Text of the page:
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CL: The Economist on Giddens, Hayek & the LSE

Beware of socialists pitching new paradigms. Maybe the Economist hasn't
succumbed to the "Cool Brittania" backwash as much as I thought it did --

Bob Hettinga

--- begin forwarded text

Date:         Fri, 16 Oct 1998 15:50:19 EDT
Reply-To: Hayek Related Research <[email protected]>
Sender: Hayek Related Research <[email protected]>
From: Hayek-L List Host <[email protected]>
Subject:      CL: The Economist on Giddens, Hayek & the LSE
To: [email protected]

>>  Current Literature  <  --  Giddens  /  Political Thought at the LSE

'Bagehot', "The third way revealed", _The Economist_.  Sept 19, 1998.

>From the article:

"SOMETIMES you want to read a book a second time. You know, just to
make sure that there was nothing important you missed first time around.
In the end, though, Bagehot decided to skip the second reading of Anthony
Giddens's "The Third Way" ..  For the time being, first impressions
must stand. This book is awesomely, magisterially and in some ways
disturbingly vacuous.

Why disturbing? There are many bad books in the world. But the third way
is not just a parlour game for intellectuals puzzling over the content
of politics now that both socialism and "unbridled" capitalism are in
It has become the quasi-official political philosophy of Britain's governing
party, and is taken seriously enough to form the backdrop for a curious
political seminar that Bill and Hillary Clinton, Tony Blair and Romano
Prodi, the prime minister of Italy, plan to conduct in New York on September
23rd. Nor is "The Third Way" just any other book about what the third way
is. It is the first detailed account of it by the man who has become its
chief British prophet and interpreter. Even by the standards of the London
School of Economics, which provided a base for the likes of Friedrich Hayek,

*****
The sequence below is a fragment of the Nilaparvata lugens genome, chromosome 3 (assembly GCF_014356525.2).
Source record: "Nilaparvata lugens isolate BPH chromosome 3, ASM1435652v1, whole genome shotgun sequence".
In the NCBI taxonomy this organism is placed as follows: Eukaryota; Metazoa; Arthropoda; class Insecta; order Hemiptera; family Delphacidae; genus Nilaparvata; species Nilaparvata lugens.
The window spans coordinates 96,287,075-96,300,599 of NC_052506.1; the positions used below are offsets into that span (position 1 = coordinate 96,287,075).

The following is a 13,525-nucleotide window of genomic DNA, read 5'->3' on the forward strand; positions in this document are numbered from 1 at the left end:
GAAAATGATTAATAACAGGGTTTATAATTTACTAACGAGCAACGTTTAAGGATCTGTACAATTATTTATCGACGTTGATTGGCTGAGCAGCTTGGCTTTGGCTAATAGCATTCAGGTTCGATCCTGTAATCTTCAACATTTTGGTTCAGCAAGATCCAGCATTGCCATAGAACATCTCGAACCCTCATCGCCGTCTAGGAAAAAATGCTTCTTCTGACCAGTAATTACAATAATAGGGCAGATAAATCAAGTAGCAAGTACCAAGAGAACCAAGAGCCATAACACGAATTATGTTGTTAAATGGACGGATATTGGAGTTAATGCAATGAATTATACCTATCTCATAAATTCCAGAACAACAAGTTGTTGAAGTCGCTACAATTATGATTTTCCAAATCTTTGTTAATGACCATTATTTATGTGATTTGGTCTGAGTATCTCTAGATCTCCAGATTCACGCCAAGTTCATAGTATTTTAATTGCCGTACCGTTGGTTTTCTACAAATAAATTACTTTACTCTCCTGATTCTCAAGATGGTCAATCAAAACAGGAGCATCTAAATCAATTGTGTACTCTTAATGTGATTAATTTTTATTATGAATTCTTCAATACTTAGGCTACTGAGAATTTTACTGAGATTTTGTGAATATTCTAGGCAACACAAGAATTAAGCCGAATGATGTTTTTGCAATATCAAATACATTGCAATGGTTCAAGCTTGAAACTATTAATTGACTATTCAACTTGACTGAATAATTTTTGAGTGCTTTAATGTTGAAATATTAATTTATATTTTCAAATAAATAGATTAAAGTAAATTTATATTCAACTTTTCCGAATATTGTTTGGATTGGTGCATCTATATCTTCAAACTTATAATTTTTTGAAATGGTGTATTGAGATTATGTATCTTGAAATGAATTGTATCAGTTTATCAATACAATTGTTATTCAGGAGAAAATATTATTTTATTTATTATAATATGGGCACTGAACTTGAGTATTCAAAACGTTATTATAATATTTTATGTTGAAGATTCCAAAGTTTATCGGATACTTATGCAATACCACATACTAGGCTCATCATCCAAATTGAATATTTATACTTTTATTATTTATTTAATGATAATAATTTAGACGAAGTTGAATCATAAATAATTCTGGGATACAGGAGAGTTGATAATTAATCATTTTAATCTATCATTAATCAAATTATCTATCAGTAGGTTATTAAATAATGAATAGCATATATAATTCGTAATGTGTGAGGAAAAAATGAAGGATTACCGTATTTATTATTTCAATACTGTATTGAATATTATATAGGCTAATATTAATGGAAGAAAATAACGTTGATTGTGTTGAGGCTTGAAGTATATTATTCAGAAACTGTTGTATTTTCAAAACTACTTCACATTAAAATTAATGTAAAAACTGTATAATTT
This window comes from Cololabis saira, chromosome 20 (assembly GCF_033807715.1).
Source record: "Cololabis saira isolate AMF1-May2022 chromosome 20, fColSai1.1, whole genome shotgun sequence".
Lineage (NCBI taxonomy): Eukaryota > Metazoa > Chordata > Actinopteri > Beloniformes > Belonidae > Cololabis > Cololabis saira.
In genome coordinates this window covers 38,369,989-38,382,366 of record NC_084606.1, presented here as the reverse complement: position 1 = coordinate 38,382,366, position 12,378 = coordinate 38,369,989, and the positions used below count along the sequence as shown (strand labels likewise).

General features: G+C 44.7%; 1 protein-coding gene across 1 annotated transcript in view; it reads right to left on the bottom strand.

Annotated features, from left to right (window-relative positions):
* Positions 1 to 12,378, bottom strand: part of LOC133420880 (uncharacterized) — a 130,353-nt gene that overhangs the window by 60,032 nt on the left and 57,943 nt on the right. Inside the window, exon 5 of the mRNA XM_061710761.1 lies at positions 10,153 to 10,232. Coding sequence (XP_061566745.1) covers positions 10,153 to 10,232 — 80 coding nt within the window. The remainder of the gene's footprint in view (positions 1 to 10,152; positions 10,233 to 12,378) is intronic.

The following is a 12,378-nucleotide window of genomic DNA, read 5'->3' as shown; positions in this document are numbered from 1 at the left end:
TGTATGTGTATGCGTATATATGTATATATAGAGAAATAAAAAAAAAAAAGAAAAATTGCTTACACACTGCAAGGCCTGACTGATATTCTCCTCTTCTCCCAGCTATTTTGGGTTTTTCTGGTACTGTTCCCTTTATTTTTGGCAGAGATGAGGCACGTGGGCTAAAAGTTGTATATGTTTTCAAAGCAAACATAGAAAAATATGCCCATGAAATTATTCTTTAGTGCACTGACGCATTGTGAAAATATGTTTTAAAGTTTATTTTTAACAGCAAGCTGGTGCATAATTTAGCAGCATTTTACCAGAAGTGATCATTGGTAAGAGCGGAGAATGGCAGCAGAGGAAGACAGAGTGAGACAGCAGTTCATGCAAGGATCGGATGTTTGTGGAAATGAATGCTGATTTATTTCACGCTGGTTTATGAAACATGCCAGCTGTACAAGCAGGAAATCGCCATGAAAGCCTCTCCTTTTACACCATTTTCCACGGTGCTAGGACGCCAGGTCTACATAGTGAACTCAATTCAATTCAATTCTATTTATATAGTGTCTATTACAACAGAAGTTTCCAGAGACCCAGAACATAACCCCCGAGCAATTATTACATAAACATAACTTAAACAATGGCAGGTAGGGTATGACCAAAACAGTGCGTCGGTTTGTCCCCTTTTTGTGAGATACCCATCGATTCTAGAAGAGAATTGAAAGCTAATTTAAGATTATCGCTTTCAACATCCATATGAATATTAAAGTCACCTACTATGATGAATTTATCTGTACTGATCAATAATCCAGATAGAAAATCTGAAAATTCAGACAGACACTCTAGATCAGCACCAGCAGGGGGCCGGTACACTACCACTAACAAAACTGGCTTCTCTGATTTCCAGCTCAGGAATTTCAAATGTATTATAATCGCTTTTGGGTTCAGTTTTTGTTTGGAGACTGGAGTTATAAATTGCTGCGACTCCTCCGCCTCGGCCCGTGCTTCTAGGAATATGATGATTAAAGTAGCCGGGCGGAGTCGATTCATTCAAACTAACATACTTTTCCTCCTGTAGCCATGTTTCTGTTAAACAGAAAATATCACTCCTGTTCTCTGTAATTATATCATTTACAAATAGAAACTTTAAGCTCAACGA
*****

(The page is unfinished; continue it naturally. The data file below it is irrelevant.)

the Webbs and Harold Laski, its present director exerts a powerful influence
on Downing Street. Of Mr Giddens (who, thanks to Mr Blair, shall be Lord
Giddens hereafter), as of no other living sociologist, it can be said that
what he thinks matters.

So what does he think? A large part of"The Third Way" consists of a
of where things stand after the death of socialism. Mr Giddens homes in
on "five dilemmas". In merciful summary, these are (i) that globalisation
is changing the meanings of nationhood, government and sovereignty. There
exists (2) a "new individualism" that is not necessarily selfish but which
means that social solidarity can no longer be imposed in a top-down way.
Although distinctions between left and right keep changing, the left cares
more about social justice and equality. However, (3), there is a category
of problems-such as global warming, devolution, the future of the European
Union-about which it is unhelpful to think in terms of left versus right.
(4) Some jobs (defence, lawmaking) can be done only by governments, even
though politicians are becoming less influential and pressure groups more
effective. And do not forget (5) that while environmental dangers can be
exaggerated it is highly dangerous to be sanguine about them, not least
because, as in the case of madcow disease, experts sometimes differ.

Hmm. At this point, the charitable reader may feel that although some of
these points may be obvious, and others arguable, Mr Giddens has at least